Tony Brady is the godfather of the Oamaru accounting community. He talks to Daniel Birchfield about a life in the numbers game.
Tony Brady has a soft spot for numbers – he worked with them for more than 50 years after all.
Even though he retired as a fulltime accountant in 2010, he still helps community groups and organisations with their finances when needed.
“There’s a huge need in this community for people to do what used to be called auditing,” the 79-year-old says.
“I’ve set up a system called [financial] examining .. it’s important that they have someone that can look at their finances and advise them how to do it and the work they do is suitably accounted for.
“It reassures the members of the clubs their finances are being properly managed and accounted for.”
Mr Brady helps about 65 various groups around the community, and thoroughly enjoys it.
“I get a lot of pleasure out of it. A lot of them I’ve known for years. It’s more of a community service from my point of view. Someone in the community needs to do it. To the best of my knowledge, there are no willing auditors based in Oamaru.”
He described the work as “interesting”.
“You think you’re a detective sometimes .. a bit of sleuth.”
Financial management is an important part of any community group’s operations and in some cases can determine whether they survive.
Mr Brady had some sound advice for those who regularly applied for funding grants.
“There are two rules. One is do exactly what’s on the form; and second, pretend the organisation has not heard of you at all before – even if you have done a submission for a grant before. You’re one of several hundred that are applying and they are not going to remember you.
“That works. There’s money out there to be had.”
If there is anyone you can rely on for financial advice, it is Mr Brady, who moved to Oamaru from Roxburgh with his family at the age of 3.
He left St Kevin’s College in 1954 as dux and joined Howard Stott in December 1954 as a fresh-faced 17-year-old.
“I walked off the stage at St Kevin’s at the end of the year on a Friday and I was at work on the Monday. It was a great way to learn, though.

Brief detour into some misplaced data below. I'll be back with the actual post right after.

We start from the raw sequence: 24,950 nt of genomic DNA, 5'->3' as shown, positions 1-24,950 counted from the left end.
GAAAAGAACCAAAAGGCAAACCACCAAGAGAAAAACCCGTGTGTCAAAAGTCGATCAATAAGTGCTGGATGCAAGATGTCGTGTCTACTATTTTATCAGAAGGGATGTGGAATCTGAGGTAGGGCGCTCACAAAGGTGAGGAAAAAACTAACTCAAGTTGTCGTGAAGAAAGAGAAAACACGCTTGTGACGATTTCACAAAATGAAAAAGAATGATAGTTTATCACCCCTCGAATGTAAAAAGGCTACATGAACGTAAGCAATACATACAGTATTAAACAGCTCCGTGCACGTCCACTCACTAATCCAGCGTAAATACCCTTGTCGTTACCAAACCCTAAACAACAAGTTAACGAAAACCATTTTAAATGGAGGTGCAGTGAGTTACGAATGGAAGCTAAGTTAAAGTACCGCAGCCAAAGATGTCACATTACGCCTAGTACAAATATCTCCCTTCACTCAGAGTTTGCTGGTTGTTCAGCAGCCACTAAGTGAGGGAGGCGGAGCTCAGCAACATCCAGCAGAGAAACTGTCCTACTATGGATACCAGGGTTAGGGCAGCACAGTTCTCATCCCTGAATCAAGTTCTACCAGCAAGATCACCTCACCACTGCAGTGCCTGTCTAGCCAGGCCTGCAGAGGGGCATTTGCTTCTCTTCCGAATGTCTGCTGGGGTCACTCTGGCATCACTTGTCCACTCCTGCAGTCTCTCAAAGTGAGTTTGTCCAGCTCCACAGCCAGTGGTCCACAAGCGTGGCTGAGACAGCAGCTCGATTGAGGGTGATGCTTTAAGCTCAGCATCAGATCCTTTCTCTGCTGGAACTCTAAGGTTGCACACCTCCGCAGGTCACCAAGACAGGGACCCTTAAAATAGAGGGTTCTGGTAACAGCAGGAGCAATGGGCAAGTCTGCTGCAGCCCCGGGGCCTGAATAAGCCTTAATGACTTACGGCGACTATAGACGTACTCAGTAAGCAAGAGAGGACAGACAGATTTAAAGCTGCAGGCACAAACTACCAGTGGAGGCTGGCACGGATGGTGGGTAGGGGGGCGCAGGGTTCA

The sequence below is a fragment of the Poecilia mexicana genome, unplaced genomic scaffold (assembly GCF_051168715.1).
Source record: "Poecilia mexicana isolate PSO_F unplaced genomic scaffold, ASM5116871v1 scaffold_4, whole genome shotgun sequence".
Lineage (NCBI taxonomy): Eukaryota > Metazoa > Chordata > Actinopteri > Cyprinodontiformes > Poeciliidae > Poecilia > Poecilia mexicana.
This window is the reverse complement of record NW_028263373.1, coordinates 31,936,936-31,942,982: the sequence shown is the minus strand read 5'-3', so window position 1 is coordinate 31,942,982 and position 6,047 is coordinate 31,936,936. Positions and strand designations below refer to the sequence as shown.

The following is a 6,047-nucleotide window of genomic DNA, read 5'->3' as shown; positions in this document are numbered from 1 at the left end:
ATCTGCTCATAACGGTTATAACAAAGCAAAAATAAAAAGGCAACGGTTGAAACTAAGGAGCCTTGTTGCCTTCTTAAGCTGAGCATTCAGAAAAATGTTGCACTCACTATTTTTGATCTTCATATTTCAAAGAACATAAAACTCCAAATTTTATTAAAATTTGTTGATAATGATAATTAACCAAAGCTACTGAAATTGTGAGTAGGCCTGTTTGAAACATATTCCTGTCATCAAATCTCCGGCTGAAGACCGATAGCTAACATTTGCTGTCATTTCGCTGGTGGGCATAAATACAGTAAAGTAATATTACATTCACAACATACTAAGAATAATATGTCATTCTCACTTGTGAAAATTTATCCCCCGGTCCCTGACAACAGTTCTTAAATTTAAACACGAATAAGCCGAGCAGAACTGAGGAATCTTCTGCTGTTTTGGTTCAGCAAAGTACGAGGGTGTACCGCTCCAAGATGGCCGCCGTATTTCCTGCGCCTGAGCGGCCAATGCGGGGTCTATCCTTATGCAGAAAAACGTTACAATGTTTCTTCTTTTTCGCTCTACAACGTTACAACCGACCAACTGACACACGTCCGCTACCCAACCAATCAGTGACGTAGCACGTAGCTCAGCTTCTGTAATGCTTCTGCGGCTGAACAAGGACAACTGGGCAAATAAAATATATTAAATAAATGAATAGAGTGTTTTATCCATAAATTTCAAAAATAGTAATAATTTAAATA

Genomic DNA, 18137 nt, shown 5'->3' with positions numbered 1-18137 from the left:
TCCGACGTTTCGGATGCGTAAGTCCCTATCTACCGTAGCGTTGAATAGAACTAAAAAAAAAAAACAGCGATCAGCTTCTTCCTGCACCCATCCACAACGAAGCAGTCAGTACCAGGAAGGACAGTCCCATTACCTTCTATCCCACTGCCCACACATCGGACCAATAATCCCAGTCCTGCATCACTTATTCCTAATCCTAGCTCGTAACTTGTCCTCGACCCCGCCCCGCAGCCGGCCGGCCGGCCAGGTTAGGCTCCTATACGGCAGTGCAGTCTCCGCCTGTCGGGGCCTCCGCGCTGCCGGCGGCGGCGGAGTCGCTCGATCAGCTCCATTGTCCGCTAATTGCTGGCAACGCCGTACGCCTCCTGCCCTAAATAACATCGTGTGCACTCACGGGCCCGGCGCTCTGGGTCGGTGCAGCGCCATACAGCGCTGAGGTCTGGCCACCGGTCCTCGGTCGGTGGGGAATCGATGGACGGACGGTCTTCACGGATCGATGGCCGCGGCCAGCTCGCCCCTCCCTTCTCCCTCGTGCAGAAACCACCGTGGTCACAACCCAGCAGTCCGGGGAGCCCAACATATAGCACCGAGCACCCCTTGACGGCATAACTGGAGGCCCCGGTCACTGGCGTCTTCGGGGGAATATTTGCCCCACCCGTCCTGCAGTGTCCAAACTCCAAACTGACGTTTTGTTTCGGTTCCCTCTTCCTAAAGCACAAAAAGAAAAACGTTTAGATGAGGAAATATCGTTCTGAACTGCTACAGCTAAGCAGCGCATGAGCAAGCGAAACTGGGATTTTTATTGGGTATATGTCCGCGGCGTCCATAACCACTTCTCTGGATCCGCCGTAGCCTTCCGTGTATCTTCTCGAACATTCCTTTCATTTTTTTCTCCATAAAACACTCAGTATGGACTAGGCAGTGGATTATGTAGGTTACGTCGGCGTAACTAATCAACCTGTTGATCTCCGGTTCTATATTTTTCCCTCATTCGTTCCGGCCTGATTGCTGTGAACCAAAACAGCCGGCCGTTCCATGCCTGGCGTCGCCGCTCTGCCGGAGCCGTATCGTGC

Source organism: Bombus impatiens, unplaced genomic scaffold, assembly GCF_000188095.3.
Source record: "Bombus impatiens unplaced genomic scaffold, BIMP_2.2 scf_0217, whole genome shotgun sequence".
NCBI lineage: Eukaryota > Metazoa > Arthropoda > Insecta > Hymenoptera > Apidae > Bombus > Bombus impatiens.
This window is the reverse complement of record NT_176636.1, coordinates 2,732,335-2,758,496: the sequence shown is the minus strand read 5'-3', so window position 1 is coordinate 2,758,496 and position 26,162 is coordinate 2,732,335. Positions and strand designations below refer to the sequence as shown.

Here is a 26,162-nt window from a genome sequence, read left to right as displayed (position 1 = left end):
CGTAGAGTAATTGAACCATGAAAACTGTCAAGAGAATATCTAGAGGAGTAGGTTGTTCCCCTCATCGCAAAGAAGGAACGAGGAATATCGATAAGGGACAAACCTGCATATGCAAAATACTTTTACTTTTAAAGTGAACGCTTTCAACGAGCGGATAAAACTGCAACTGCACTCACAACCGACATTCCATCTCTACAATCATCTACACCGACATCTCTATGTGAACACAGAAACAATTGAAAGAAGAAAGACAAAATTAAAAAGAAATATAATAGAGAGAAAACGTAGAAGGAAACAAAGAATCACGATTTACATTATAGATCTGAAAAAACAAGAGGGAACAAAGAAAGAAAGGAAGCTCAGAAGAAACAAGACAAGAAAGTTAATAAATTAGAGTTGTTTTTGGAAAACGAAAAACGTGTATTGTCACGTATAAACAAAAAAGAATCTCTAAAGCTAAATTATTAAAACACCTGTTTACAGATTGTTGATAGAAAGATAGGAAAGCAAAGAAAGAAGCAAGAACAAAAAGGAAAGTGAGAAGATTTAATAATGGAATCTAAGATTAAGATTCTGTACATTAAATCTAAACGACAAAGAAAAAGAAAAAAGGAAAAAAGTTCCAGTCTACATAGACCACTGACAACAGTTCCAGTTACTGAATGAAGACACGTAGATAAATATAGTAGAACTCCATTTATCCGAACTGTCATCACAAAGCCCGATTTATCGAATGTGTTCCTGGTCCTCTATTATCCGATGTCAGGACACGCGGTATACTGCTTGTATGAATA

“I was coming in and I learned the trade as I went along, instead of having to know how the office worked and have 10 clients early on.”
He started studying to become a member of the Institute of Chartered Accountants of New Zealand in 1954 and qualified in 1965.
In 1969, the firm of Howard Scott changed its name to Jones, Stott and Brady.
In 1976, Colin Wollstein joined the partnership to ultimately replace Mr Stott – Mr Jones had earlier retired – and, from 1981, the firm was Brady and Wollstein.
The partnership was sold to WHK Taylors Otago in 2009, and in March 2010, Mr Brady called time on his accountancy career after 56 years.
Throughout his career he held a number of director positions, at companies such as Network Waitaki, Regina Confectionery (now Rainbow Confectionery), Mackenzie Contracting Ltd and Pulse Business Solutions.
He was also heavily involved in scouts and was a group and scout leader at the St Patrick’s troop between 1955 and 2015.
Mr Brady was appointed a Justice of the Peace in 1984, served as treasurer and project manager at the Awamoa Gardens Croquet Club, and has been a council member and treasurer of the Oamaru Savage Club – a local entertainment group.
A keen sportsman, Mr Brady now enjoys playing croquet.
He also represented North Otago in rugby between 1957 and 1962 and trialled for the South Island side in 1961 and 1962, while he played football for the South Island schoolboys’ side in 1952.
These days, he’s happy to spend as much time as he can with wife Moneuan, whom he married in 1961, and their eight children.
“I’m pretty happy really,” he said.